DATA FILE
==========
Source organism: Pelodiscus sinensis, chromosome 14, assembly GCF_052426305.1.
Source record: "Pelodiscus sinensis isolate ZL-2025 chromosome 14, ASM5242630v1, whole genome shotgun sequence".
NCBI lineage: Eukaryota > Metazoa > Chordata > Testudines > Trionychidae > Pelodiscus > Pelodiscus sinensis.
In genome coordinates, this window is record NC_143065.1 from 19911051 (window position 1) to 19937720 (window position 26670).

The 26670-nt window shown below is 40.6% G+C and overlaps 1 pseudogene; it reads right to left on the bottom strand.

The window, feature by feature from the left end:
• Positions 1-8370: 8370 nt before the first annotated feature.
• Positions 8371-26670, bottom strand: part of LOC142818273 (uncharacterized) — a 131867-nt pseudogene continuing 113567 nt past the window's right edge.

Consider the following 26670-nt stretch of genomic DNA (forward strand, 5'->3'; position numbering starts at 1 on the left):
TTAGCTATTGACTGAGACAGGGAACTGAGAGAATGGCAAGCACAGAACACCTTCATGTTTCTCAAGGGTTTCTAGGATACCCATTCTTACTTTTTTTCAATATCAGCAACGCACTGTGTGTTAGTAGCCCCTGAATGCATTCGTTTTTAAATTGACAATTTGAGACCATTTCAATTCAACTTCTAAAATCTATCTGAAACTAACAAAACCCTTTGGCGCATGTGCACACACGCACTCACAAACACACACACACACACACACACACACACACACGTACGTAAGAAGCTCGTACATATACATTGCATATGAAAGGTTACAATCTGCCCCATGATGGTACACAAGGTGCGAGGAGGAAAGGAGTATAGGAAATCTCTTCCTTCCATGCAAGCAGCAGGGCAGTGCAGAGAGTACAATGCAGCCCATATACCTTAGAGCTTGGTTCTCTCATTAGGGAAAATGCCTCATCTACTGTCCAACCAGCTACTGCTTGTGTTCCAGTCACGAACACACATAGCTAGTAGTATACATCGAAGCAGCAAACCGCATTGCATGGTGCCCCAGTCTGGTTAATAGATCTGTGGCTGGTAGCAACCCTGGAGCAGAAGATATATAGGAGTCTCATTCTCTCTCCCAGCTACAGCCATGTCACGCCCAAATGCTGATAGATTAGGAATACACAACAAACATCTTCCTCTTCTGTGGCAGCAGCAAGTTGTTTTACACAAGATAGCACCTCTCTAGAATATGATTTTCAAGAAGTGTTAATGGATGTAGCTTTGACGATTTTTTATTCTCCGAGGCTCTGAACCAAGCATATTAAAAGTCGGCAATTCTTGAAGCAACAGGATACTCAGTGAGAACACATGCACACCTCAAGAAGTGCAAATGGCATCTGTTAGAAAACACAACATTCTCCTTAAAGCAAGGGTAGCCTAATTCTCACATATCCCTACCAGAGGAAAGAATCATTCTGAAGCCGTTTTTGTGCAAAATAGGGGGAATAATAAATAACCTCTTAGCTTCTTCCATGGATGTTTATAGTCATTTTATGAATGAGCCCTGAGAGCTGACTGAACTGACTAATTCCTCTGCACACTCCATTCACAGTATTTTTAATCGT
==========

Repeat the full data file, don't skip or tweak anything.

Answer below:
Source organism: Pelodiscus sinensis, chromosome 14, assembly GCF_052426305.1.
Source record: "Pelodiscus sinensis isolate ZL-2025 chromosome 14, ASM5242630v1, whole genome shotgun sequence".
NCBI lineage: Eukaryota > Metazoa > Chordata > Testudines > Trionychidae > Pelodiscus > Pelodiscus sinensis.
In genome coordinates, this window is record NC_143065.1 from 19911051 (window position 1) to 19937720 (window position 26670).

The 26670-nt window shown below is 40.6% G+C and overlaps 1 pseudogene; it reads right to left on the bottom strand.

The window, feature by feature from the left end:
• Positions 1-8370: 8370 nt before the first annotated feature.
• Positions 8371-26670, bottom strand: part of LOC142818273 (uncharacterized) — a 131867-nt pseudogene continuing 113567 nt past the window's right edge.

Consider the following 26670-nt stretch of genomic DNA (forward strand, 5'->3'; position numbering starts at 1 on the left):
TTAGCTATTGACTGAGACAGGGAACTGAGAGAATGGCAAGCACAGAACACCTTCATGTTTCTCAAGGGTTTCTAGGATACCCATTCTTACTTTTTTTCAATATCAGCAACGCACTGTGTGTTAGTAGCCCCTGAATGCATTCGTTTTTAAATTGACAATTTGAGACCATTTCAATTCAACTTCTAAAATCTATCTGAAACTAACAAAACCCTTTGGCGCATGTGCACACACGCACTCACAAACACACACACACACACACACACACACACACACGTACGTAAGAAGCTCGTACATATACATTGCATATGAAAGGTTACAATCTGCCCCATGATGGTACACAAGGTGCGAGGAGGAAAGGAGTATAGGAAATCTCTTCCTTCCATGCAAGCAGCAGGGCAGTGCAGAGAGTACAATGCAGCCCATATACCTTAGAGCTTGGTTCTCTCATTAGGGAAAATGCCTCATCTACTGTCCAACCAGCTACTGCTTGTGTTCCAGTCACGAACACACATAGCTAGTAGTATACATCGAAGCAGCAAACCGCATTGCATGGTGCCCCAGTCTGGTTAATAGATCTGTGGCTGGTAGCAACCCTGGAGCAGAAGATATATAGGAGTCTCATTCTCTCTCCCAGCTACAGCCATGTCACGCCCAAATGCTGATAGATTAGGAATACACAACAAACATCTTCCTCTTCTGTGGCAGCAGCAAGTTGTTTTACACAAGATAGCACCTCTCTAGAATATGATTTTCAAGAAGTGTTAATGGATGTAGCTTTGACGATTTTTTATTCTCCGAGGCTCTGAACCAAGCATATTAAAAGTCGGCAATTCTTGAAGCAACAGGATACTCAGTGAGAACACATGCACACCTCAAGAAGTGCAAATGGCATCTGTTAGAAAACACAACATTCTCCTTAAAGCAAGGGTAGCCTAATTCTCACATATCCCTACCAGAGGAAAGAATCATTCTGAAGCCGTTTTTGTGCAAAATAGGGGGAATAATAAATAACCTCTTAGCTTCTTCCATGGATGTTTATAGTCATTTTATGAATGAGCCCTGAGAGCTGACTGAACTGACTAATTCCTCTGCACACTCCATTCACAGTATTTTTAATCGT